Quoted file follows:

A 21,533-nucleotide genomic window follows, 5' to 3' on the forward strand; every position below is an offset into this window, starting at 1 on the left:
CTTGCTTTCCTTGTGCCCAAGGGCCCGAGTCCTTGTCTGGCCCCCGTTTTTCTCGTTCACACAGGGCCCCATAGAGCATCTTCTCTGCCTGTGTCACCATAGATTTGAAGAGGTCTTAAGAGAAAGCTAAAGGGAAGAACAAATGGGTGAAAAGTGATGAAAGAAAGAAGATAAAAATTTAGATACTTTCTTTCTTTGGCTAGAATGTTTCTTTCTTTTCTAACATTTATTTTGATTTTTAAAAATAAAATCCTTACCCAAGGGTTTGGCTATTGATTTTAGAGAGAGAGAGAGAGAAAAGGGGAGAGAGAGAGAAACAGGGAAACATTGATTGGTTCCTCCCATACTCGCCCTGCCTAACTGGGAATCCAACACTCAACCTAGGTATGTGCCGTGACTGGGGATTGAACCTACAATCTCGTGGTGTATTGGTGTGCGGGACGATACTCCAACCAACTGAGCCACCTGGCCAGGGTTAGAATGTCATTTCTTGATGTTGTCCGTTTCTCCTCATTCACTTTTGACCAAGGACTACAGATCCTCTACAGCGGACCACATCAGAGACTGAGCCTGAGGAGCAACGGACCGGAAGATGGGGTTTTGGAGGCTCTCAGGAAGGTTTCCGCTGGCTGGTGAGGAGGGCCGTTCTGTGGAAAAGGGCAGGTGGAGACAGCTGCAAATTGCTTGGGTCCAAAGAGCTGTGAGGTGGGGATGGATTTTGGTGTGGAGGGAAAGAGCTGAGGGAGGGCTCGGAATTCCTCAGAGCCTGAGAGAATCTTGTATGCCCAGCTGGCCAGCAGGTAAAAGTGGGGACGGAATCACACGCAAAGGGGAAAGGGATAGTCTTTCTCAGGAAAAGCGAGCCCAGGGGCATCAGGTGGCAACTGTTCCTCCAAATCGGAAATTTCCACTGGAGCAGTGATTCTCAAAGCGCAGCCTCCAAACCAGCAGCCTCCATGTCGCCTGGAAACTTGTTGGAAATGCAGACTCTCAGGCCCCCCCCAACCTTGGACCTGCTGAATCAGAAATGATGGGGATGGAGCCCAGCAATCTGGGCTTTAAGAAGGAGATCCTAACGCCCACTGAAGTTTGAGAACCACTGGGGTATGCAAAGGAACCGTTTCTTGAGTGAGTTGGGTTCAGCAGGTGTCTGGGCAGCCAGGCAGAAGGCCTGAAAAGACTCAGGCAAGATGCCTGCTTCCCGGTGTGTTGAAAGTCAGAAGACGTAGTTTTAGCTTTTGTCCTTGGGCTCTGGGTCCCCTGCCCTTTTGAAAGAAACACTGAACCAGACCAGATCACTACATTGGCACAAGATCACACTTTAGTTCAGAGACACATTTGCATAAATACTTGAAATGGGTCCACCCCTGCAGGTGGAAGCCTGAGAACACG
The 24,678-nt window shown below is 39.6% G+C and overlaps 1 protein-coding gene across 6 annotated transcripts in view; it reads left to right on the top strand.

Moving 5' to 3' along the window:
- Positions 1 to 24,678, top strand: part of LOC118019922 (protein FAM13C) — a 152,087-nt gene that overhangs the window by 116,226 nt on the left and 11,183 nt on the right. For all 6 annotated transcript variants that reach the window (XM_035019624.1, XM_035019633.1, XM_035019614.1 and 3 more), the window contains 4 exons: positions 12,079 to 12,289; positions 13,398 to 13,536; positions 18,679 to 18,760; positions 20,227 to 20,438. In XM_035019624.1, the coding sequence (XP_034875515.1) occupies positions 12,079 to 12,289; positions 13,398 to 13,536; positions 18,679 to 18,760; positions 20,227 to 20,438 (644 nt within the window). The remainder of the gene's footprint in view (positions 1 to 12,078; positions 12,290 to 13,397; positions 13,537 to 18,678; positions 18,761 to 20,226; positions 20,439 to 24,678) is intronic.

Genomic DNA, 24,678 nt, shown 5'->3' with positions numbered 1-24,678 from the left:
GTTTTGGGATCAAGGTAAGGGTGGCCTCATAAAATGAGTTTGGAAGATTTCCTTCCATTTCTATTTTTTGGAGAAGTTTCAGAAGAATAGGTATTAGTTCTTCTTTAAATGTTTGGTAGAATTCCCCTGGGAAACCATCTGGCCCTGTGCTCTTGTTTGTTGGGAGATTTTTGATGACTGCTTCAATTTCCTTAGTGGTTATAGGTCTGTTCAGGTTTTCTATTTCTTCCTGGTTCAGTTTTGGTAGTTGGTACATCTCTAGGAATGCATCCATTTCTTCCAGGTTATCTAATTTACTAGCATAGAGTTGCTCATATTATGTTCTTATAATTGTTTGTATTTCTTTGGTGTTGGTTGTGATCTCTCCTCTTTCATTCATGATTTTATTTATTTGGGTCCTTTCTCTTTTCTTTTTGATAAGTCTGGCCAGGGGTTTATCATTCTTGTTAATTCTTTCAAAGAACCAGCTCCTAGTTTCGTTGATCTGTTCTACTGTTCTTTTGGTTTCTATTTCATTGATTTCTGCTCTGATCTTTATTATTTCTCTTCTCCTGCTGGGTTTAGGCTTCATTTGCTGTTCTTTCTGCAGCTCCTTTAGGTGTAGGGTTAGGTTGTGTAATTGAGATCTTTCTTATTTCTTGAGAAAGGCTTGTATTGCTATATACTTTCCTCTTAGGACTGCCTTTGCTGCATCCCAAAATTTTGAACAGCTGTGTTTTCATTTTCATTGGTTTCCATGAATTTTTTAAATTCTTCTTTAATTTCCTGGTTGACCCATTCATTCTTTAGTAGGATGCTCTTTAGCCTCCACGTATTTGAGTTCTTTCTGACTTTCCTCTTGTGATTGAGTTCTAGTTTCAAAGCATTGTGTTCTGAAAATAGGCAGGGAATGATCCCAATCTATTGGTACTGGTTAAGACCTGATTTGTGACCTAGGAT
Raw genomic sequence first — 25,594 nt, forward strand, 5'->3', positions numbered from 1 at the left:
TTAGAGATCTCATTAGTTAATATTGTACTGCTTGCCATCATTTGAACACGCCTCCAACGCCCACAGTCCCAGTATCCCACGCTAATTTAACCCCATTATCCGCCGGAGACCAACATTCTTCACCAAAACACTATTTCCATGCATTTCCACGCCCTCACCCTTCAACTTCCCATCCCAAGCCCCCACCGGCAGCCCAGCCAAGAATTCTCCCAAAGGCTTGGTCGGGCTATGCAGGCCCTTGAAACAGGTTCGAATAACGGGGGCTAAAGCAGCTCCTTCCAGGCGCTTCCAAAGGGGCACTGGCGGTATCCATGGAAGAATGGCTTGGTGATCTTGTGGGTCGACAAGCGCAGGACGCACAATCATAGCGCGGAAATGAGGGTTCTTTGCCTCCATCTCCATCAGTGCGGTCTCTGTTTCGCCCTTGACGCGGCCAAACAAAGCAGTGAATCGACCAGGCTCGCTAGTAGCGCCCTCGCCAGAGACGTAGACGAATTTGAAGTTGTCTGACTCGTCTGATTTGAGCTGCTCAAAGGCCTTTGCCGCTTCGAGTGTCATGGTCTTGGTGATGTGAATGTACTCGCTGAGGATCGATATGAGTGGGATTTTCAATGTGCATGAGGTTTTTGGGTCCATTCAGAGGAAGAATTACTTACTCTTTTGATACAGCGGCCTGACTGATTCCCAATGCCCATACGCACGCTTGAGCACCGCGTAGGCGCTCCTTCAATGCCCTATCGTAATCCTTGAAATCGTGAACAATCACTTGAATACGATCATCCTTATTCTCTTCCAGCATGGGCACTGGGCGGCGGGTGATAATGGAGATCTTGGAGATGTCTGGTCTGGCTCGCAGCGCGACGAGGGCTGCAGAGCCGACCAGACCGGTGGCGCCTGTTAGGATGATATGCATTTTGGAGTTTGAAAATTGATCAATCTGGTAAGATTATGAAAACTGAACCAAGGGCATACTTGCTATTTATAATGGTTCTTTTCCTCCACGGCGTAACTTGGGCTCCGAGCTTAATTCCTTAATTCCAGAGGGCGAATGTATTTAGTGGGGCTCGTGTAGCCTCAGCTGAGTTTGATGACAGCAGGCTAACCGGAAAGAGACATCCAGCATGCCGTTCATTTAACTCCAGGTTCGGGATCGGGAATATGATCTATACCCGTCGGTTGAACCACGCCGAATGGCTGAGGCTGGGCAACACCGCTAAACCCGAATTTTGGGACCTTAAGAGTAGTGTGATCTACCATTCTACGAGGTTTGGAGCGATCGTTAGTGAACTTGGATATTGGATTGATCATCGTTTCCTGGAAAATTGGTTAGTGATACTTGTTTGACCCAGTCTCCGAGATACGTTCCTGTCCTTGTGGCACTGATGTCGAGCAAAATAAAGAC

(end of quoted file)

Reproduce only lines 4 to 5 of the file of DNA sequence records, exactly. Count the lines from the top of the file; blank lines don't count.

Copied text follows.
Moving 5' to 3' along the window:
- Positions 1 to 24,678, top strand: part of LOC118019922 (protein FAM13C) — a 152,087-nt gene that overhangs the window by 116,226 nt on the left and 11,183 nt on the right. For all 6 annotated transcript variants that reach the window (XM_035019624.1, XM_035019633.1, XM_035019614.1 and 3 more), the window contains 4 exons: positions 12,079 to 12,289; positions 13,398 to 13,536; positions 18,679 to 18,760; positions 20,227 to 20,438. In XM_035019624.1, the coding sequence (XP_034875515.1) occupies positions 12,079 to 12,289; positions 13,398 to 13,536; positions 18,679 to 18,760; positions 20,227 to 20,438 (644 nt within the window). The remainder of the gene's footprint in view (positions 1 to 12,078; positions 12,290 to 13,397; positions 13,537 to 18,678; positions 18,761 to 20,226; positions 20,439 to 24,678) is intronic.